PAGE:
Health Ministry to find ways to increase organ donors in Malaysia

Datuk Seri Dr S Subramaniam

PUTRAJAYA: The Health Ministry is looking into ways to increase the number of organ donors to use harvested organs in a wider scale, particularly for kidney transplant.

Minister, Datuk Seri Dr S Subramaniam said this was because hospitals were not getting sufficient organs suitable for transplant to increase the number of people who could benefit.

He said most on the organ transplant waiting list were in need of kidneys but only a fraction had pledged to donate in the country.

“Unfortunately, we are not getting enough suitable organs for transplant. We need to increase so those who are waiting can benefit from this.

“This is something we are trying to improve,” he told reporters when met after a cheque presentation to 33 Sekolah Jenis Kebangsaan Tamil (SJKT) to build 50 pre-school classrooms with an allocation of RM10 million, which was announced in Budget 2017.

Dr Subramaniam was responding to a claim that doctors in Malaysia played the role of ‘middleman’ in arranging for organ transplants for their patients from their counterparts overseas, which was against the Human Tissues Act 1974.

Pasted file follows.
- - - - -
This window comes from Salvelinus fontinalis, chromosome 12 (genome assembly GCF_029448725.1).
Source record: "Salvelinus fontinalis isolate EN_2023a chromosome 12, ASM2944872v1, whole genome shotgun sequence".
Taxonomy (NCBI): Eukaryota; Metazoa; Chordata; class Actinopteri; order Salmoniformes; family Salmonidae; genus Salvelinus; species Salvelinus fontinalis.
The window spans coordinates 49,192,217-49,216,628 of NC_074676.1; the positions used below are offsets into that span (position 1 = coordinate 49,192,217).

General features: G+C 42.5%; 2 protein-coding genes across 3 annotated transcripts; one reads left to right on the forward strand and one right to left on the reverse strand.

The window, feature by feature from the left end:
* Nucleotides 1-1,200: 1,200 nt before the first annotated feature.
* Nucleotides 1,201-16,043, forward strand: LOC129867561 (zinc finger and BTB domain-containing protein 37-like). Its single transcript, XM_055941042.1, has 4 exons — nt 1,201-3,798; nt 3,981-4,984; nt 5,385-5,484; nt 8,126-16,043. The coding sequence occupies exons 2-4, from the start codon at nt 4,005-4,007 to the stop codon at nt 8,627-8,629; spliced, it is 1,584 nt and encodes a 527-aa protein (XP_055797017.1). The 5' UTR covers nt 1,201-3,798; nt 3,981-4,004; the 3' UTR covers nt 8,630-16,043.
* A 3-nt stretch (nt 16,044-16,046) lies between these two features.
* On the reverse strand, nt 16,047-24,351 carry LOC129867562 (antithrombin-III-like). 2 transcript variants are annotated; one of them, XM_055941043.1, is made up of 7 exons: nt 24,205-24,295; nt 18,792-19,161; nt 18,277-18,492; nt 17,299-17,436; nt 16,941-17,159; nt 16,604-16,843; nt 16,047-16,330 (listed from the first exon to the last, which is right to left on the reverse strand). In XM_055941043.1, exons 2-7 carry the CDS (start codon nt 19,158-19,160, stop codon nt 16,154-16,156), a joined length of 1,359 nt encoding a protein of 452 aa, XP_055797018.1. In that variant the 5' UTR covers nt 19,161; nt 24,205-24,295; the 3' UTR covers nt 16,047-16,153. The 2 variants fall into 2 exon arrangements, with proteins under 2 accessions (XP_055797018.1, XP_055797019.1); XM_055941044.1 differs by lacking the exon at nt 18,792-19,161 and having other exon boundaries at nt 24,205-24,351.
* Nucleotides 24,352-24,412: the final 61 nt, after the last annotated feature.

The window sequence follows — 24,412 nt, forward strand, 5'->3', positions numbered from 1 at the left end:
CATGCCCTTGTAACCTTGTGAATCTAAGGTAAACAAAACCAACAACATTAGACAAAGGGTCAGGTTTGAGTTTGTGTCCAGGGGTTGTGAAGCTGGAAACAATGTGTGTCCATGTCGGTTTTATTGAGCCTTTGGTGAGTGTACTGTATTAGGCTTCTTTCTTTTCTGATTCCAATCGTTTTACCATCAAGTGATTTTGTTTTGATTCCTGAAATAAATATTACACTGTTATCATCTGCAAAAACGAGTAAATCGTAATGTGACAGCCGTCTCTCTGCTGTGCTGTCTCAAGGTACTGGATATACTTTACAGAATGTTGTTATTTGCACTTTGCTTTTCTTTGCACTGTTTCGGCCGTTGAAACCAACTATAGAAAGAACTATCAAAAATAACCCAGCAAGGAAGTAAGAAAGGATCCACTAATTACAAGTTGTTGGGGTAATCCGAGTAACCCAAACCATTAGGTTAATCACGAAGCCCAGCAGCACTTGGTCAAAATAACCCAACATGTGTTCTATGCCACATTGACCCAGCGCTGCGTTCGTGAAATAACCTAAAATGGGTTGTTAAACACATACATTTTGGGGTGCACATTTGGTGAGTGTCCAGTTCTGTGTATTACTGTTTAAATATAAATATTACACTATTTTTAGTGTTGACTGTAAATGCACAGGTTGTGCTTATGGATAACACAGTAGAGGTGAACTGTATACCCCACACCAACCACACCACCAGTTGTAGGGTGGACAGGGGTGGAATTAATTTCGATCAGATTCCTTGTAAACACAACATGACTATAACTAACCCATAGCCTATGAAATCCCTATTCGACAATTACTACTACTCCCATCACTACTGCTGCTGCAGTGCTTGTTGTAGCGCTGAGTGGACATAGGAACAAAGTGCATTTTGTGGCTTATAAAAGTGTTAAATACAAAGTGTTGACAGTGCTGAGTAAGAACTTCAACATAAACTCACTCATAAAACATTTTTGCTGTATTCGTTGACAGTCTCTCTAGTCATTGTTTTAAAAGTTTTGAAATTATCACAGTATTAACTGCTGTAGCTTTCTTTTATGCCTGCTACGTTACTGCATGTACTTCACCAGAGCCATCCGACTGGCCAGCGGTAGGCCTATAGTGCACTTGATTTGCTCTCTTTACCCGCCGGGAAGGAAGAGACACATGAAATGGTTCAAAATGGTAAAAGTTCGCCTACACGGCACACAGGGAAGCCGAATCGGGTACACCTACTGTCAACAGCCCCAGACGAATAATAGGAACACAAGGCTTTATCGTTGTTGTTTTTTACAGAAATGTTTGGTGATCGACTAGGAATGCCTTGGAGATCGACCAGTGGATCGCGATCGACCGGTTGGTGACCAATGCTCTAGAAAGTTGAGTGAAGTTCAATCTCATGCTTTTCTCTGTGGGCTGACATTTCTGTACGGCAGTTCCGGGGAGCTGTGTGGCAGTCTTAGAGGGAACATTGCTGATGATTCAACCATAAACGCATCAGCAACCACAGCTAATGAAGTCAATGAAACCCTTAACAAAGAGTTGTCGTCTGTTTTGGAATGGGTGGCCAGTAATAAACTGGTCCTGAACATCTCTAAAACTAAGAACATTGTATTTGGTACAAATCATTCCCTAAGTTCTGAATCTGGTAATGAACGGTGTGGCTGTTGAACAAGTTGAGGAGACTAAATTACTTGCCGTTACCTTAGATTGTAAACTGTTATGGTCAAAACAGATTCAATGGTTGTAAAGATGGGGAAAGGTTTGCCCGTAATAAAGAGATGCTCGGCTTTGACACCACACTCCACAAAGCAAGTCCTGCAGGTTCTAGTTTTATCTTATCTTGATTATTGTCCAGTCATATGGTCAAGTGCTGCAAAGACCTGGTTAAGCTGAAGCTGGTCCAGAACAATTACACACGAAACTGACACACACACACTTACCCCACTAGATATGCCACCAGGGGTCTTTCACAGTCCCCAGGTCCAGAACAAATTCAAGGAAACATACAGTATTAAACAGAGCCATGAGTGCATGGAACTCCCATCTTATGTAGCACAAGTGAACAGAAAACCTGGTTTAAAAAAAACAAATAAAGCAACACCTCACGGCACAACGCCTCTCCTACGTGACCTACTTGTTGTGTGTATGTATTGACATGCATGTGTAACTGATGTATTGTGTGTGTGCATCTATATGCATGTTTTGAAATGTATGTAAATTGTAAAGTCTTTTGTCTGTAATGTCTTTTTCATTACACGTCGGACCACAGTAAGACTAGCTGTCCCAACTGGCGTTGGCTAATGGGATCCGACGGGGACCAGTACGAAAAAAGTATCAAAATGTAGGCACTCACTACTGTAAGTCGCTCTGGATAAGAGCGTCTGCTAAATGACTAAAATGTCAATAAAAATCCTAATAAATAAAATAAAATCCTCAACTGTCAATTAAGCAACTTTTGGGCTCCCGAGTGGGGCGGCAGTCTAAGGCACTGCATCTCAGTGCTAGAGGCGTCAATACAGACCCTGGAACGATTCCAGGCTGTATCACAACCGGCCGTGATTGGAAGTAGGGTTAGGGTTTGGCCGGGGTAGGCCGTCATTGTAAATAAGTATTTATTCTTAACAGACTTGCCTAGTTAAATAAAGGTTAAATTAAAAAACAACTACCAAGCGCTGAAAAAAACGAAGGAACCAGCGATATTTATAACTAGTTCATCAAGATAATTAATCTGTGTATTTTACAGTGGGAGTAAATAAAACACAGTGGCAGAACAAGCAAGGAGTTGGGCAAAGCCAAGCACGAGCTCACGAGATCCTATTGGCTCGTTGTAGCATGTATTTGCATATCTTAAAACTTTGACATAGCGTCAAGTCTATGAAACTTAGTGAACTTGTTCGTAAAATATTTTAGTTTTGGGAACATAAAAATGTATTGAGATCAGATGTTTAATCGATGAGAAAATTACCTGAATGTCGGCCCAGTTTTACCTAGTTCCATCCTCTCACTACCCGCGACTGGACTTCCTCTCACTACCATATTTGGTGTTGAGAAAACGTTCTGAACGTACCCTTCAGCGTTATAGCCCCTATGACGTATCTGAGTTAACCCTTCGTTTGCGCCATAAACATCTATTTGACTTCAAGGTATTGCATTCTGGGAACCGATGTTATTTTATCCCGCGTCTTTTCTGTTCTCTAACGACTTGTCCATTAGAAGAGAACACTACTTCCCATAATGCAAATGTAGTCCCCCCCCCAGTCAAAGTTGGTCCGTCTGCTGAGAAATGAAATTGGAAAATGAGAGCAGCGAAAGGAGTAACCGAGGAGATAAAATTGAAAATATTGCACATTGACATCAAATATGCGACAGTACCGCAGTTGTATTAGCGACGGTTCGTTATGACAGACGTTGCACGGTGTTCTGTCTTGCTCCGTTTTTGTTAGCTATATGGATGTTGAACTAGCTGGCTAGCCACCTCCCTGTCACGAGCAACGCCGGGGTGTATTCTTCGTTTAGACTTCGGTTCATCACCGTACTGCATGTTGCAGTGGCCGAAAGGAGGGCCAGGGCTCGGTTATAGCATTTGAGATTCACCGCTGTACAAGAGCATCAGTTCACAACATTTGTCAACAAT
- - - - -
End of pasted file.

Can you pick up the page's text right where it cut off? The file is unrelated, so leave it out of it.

While not denying the claim, he however, stressed that such an act was illegal and not something which was supported by the ministry.

“It is something we will advise them not to do because there can be a lot of complications which can arise from this. Every country has its own regulation on organ transplants and they (countries) want to protect their citizens so that they are not exploited by people, especially on organ sales racket.

“Those who are doing it should avoid it. As far as our legal system goes, Malaysia does not support that,” said the minister, adding that todate, most transplants in the country involved living donors of organs such as kidneys, from the families of patients.

To a question, Dr Subramaniam  said the organ donations were ultimately still dependent on the approval of family members despite the pledges made by the donors while they were still alive.

“The ministry is still honouring the wishes of the family. But we are also studying on a mechanism how to strengthen our system so that we can overcome this problem,” he added. — Bernama

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